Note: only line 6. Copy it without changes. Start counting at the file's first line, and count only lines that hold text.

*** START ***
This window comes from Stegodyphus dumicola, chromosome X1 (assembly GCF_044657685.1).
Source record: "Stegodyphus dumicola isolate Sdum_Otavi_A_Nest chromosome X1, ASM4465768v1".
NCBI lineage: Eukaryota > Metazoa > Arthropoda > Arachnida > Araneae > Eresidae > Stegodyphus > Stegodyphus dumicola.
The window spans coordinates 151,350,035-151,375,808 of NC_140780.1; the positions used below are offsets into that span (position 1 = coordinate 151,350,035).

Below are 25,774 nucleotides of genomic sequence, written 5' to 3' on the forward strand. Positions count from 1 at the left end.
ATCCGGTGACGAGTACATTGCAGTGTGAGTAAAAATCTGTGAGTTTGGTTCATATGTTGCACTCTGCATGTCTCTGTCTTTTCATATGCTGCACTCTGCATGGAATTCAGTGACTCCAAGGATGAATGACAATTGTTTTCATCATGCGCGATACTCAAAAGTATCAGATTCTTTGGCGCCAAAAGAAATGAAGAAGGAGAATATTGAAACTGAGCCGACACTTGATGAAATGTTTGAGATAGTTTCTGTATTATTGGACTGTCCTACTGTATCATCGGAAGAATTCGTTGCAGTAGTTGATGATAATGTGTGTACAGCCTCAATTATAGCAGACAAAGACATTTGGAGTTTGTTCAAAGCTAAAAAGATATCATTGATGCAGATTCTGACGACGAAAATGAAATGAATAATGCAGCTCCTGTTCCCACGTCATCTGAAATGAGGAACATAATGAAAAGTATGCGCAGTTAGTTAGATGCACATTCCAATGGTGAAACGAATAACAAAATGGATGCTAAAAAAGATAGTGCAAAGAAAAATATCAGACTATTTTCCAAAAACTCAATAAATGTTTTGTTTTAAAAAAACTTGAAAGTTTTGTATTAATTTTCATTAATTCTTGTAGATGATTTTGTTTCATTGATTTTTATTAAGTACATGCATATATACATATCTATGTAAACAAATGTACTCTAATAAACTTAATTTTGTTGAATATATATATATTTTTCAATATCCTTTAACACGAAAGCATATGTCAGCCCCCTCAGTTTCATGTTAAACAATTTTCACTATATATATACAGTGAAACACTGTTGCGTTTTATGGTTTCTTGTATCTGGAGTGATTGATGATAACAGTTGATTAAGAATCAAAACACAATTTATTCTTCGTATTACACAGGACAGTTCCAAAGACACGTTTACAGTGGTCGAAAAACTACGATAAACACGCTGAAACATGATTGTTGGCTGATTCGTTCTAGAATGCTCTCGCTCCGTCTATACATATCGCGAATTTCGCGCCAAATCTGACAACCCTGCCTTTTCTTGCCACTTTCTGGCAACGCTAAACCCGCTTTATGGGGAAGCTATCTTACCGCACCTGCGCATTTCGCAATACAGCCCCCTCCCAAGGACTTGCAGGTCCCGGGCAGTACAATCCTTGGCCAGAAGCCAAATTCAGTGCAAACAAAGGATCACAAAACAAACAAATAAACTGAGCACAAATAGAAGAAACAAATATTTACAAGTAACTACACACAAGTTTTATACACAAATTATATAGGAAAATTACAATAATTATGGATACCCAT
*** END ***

ATCCGGTGACGAGTACATTGCAGTGTGAGTAAAAATCTGTGAGTTTGGTTCATATGTTGCACTCTGCATGTCTCTGTCTTTTCATATGCTGCACTCTGCATGGAATTCAGTGACTCCAAGGATGAATGACAATTGTTTTCATCATGCGCGATACTCAAAAGTATCAGATTCTTTGGCGCCAAAAGAAATGAAGAAGGAGAATATTGAAACTGAGCCGACACTTGATGAAATGTTTGAGATAGTTTCTGTATTATTGGACTGTCCTACTGTATCATCGGAAGAATTCGTTGCAGTAGTTGATGATAATGTGTGTACAGCCTCAATTATAGCAGACAAAGACATTTGGAGTTTGTTCAAAGCTAAAAAGATATCATTGATGCAGATTCTGACGACGAAAATGAAATGAATAATGCAGCTCCTGTTCCCACGTCATCTGAAATGAGGAACATAATGAAAAGTATGCGCAGTTAGTTAGATGCACATTCCAATGGTGAAACGAATAACAAAATGGATGCTAAAAAAGATAGTGCAAAGAAAAATATCAGACTATTTTCCAAAAACTCAATAAATGTTTTGTTTTAAAAAAACTTGAAAGTTTTGTATTAATTTTCATTAATTCTTGTAGATGATTTTGTTTCATTGATTTTTATTAAGTACATGCATATATACATATCTATGTAAACAAATGTACTCTAATAAACTTAATTTTGTTGAATATATATATATTTTTCAATATCCTTTAACACGAAAGCATATGTCAGCCCCCTCAGTTTCATGTTAAACAATTTTCACTATATATATACAGTGAAACACTGTTGCGTTTTATGGTTTCTTGTATCTGGAGTGATTGATGATAACAGTTGATTAAGAATCAAAACACAATTTATTCTTCGTATTACACAGGACAGTTCCAAAGACACGTTTACAGTGGTCGAAAAACTACGATAAACACGCTGAAACATGATTGTTGGCTGATTCGTTCTAGAATGCTCTCGCTCCGTCTATACATATCGCGAATTTCGCGCCAAATCTGACAACCCTGCCTTTTCTTGCCACTTTCTGGCAACGCTAAACCCGCTTTATGGGGAAGCTATCTTACCGCACCTGCGCATTTCGCAATACAGCCCCCTCCCAAGGACTTGCAGGTCCCGGGCAGTACAATCCTTGGCCAGAAGCCAAATTCAGTGCAAACAAAGGATCACAAAACAAACAAATAAACTGAGCACAAATAGAAGAAACAAATATTTACAAGTAACTACACACAAGTTTTATACACAAATTATATAGGAAAATTACAATAATTATGGATACCCAT